It may be simple, it may not require any equipment, but the push up is one of the most effective bodyweight exercises. This compound movement works a multitude of upper body muscles with the main focus on the chest, shoulders, triceps and core. If stronger pecs are therefore what you’re after, then they should be a staple in your programme.
But, let's be honest, simple doesn’t equate to ‘easy’ and learning how to master the push up with the correct form is far from that. Do it wrong and you won't reap its full benefits, not to mention you're increasing your chances of injury.
If you’re determined to become a pro, there are hacks you can do to make push ups easier. However, if you’d rather focus your attention elsewhere then there are plenty of alternative exercises out there that can provide you with exact same benefits. These are the five we'd recommend...
1. Incline push up
Ok, so this may be a variation of the push up but, trust us, an incline push up is a lot easier than a regular push up. It’s one of the best push up alternatives as it actually targets the exact same muscles, but places even more emphasis on the chest and less on your arms and shoulders. You don’t need any equipment for it either, you can just use a wall, stairs, or even a table. The greater the incline, the easier it will be to perform.
2. High plank
People often mistake the plank for being just a core strengthening exercise, but this bodyweight movement also targets many muscles including your chest, shoulders, legs and forearms. As the high plank sets you up in the push up position, it’s a good way to improve your push up form (if you're still determined to nail them). Whether you’re looking to develop your chest or not, it’s an exercise that should be included in all training programmes.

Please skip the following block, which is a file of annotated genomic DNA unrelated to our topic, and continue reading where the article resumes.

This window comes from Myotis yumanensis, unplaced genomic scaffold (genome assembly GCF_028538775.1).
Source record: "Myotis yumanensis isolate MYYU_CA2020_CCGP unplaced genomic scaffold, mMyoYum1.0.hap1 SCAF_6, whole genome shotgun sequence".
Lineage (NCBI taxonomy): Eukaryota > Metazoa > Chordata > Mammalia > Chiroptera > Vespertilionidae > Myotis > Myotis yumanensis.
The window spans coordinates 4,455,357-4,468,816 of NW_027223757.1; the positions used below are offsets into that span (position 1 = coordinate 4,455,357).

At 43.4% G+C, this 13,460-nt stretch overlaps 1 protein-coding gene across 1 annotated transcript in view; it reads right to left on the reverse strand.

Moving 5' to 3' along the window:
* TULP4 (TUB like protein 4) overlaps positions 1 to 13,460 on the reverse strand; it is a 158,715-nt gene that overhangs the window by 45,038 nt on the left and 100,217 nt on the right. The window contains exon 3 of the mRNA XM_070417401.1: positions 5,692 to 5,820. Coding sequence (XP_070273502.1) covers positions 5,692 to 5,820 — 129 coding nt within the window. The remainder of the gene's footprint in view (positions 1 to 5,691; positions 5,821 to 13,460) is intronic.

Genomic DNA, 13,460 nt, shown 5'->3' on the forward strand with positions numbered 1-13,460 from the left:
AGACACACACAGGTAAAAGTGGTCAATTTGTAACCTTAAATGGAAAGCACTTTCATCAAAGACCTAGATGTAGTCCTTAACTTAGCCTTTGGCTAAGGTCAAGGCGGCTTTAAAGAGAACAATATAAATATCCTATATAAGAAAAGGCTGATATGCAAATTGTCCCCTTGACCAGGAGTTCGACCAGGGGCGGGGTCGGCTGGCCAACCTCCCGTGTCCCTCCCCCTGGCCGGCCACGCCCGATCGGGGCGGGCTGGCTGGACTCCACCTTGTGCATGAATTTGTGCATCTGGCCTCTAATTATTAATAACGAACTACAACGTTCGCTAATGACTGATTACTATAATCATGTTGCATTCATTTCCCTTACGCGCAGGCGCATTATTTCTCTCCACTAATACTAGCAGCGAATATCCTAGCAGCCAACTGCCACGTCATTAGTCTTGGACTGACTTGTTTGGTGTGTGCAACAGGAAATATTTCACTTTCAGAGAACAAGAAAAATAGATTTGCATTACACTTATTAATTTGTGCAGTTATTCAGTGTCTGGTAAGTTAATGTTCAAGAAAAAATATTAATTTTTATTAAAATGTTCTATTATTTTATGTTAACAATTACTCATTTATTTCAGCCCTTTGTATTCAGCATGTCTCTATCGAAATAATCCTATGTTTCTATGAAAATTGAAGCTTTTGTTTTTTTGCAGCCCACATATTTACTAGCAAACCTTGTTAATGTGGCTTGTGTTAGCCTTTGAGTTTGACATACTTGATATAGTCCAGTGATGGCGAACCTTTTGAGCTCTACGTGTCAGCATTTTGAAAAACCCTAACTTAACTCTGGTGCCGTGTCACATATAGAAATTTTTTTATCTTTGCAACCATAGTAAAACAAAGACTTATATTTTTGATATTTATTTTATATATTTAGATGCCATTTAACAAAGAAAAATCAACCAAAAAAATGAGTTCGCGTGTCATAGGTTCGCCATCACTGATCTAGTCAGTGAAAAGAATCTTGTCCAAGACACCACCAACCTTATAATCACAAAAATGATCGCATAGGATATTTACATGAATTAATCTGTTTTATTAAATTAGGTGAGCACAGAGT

3. Dumbbell chest press
This classic strength exercise is loved amongst bodybuilder and powerlifter crowds and is great for building the chest, triceps, shoulders and core. Perform it either on a weight bench or, if you don’t have one, take it to the floor, which actually makes it a lot easier as your range of motion is shortened. Plus, this will allow you to press more weight, meaning bigger gains.
4. Seated shoulder press
As well as hitting the deltoids, the seated shoulder press works your upper chest and triceps. Performing this seated, as opposed to standing, is easier as your back, shoulders and glutes have more stability, which means your core doesn’t need to support you as much. Again, this means you’ll be able to lift a lot heavier. It’s usually performed with a pair of dumbbells, but if you don’t have any, then a resistance band would work just as well.
5. Chest dips
Chest dips are a great alternative to the push-up and target almost the identical muscles – the chest, shoulders and triceps. These are arguably just as hard as a push up, but one way to make them easier is by incorporating a resistance band. After that, you can move onto your bodyweight and then eventually use a weight belt. If you’re at home, you'll need two parallel surfaces to perform these, or you could always head down to the park and use the climbing frame bars.